A U.S. Army soldier collects sand June 3 at Omaha Beach on the Normandy coast in France ahead of the 75th anniversary of D-Day, June 6. CNS photo/Pascal Rossignol, Reuters

A U.S. Army soldier collects sand June 3 at Omaha Beach on the Normandy coast in France ahead of the 75th anniversary of D-Day, June 6. CNS photo/Pascal Rossignol, Reuters

By Elizabeth Bachmann | Catholic News Service

WASHINGTON – In remembering the estimated 4,400 Allied troops who died storming the beaches of Normandy, France, 75 years ago on D-Day, Archbishop Timothy P. Broglio of the U.S. Archdiocese for the Military Services said that "Jesus Christ reminds us there is no greater love than to lay down one's life for one's friends."

"At this time, in particular, we express deep gratitude for those who laid down their lives on D-Day," he said in a statement June 4 before traveling to France for the 75th anniversary of the Normandy invasion to commemorate and give thanks for the lives lost on the beaches of Normandy, in Europe and in the Pacific. The German casualties on D-Day were between 4,000 and 9,000.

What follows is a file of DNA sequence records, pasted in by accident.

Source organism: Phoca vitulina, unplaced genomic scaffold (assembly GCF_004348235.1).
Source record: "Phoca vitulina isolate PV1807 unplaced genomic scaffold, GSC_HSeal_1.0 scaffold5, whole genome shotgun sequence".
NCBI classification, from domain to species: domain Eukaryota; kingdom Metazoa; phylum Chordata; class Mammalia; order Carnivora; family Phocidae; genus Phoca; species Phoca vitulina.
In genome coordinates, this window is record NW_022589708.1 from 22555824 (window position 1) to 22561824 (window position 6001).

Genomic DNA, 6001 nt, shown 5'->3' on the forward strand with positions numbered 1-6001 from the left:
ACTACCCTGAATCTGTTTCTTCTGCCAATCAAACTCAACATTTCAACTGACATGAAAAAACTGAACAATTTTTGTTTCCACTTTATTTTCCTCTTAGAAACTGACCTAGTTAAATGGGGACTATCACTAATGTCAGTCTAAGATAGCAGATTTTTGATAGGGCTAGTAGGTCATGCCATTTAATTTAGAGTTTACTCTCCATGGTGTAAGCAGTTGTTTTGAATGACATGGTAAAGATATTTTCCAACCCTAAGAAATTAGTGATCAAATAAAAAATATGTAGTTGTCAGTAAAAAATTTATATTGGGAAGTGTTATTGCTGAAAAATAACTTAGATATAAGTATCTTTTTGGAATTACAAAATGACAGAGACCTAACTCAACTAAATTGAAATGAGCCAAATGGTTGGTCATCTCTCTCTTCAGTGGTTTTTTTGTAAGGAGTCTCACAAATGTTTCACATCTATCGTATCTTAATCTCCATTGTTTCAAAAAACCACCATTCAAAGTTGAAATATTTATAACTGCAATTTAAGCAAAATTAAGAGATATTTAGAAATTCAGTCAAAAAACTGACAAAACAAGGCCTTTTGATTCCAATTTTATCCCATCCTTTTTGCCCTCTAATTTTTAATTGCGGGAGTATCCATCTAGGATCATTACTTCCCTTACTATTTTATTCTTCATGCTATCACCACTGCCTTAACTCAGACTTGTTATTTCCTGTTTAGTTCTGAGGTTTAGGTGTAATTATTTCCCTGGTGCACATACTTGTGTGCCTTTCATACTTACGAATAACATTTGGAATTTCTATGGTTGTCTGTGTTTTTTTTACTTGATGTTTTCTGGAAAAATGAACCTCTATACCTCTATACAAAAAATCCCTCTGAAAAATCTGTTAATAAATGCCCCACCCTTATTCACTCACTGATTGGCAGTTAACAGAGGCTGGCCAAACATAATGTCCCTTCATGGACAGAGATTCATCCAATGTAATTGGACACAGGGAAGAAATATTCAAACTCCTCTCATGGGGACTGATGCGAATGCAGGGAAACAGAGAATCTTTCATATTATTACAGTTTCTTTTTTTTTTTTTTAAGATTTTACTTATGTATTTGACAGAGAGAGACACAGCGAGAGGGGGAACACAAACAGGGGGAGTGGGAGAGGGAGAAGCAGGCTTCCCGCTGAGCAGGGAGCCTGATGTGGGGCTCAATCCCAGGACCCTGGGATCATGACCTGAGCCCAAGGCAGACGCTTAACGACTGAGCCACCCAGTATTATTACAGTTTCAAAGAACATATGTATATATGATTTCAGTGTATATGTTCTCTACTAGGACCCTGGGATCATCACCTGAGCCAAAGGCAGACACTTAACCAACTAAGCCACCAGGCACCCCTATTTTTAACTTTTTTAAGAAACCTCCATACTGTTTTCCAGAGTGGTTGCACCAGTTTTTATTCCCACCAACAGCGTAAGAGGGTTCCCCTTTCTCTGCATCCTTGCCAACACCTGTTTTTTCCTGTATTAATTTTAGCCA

"We ask God that their sacrifice not be in vain," Archbishop Broglio said. "We beg him to transform our power to turn war into a force for peace, to transform our weapons into plowshares, to give us the ability to negotiate, to talk and to listen."

He also prayed that Catholics and all Americans will "remain vigilant against the forces of evil in our troubled world, and to pour our energies into building lasting peace and justice among nations."